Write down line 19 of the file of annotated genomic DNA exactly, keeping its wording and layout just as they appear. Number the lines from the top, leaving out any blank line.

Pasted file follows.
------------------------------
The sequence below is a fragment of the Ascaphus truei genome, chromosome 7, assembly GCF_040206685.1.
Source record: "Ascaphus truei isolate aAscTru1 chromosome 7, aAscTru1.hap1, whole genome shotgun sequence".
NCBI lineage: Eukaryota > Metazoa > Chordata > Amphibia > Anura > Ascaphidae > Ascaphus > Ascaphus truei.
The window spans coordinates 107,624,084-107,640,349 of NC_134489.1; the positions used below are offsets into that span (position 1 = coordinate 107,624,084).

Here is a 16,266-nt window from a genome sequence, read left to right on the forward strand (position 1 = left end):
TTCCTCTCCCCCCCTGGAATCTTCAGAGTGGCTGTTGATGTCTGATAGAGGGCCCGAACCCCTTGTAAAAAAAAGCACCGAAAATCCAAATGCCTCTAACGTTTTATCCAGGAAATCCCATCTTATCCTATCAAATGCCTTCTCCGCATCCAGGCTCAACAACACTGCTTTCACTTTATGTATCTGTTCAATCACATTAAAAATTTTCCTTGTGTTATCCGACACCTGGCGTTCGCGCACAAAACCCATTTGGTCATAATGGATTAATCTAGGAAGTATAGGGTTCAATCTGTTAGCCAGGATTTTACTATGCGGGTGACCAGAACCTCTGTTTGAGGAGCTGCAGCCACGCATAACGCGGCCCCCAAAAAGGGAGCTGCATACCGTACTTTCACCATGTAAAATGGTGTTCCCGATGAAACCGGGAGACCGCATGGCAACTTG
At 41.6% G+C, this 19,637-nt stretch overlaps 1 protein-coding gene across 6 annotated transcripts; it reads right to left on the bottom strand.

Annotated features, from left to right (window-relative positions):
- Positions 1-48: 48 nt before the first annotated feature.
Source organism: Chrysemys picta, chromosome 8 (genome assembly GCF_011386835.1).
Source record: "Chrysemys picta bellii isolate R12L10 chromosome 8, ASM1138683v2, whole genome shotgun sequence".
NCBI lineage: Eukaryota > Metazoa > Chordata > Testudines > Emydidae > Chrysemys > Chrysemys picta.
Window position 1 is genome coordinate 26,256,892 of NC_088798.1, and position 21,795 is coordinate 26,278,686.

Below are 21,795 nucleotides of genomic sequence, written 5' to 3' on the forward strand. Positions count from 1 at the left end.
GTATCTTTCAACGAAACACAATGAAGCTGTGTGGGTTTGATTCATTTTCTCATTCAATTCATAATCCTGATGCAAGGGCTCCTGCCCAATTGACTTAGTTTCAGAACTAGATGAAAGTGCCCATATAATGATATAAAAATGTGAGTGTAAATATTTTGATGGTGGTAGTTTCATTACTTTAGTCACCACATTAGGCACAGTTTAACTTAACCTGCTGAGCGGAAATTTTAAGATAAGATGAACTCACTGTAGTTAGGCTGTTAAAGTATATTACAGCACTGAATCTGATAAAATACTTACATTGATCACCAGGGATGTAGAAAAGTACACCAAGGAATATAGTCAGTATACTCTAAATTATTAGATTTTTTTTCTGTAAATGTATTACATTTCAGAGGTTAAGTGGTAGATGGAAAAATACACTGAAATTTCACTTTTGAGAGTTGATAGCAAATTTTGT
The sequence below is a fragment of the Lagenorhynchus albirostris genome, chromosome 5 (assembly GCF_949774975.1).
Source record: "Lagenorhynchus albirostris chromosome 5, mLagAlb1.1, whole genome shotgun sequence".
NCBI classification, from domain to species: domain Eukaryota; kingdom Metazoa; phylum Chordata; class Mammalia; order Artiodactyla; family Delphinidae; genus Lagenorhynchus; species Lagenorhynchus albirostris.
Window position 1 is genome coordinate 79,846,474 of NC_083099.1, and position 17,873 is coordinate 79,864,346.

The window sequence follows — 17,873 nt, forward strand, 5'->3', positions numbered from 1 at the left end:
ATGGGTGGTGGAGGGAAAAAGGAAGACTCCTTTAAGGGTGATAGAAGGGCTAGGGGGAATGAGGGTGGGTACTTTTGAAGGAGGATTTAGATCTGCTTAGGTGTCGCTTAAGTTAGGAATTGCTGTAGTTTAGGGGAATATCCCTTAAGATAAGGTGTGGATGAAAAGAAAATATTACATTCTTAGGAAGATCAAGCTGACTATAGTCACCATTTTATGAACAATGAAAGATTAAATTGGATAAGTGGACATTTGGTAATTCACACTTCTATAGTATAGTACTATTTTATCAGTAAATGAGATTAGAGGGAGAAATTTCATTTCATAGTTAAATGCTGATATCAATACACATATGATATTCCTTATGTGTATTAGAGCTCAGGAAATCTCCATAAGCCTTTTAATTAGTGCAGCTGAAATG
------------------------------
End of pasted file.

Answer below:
Window position 1 is genome coordinate 79,846,474 of NC_083099.1, and position 17,873 is coordinate 79,864,346.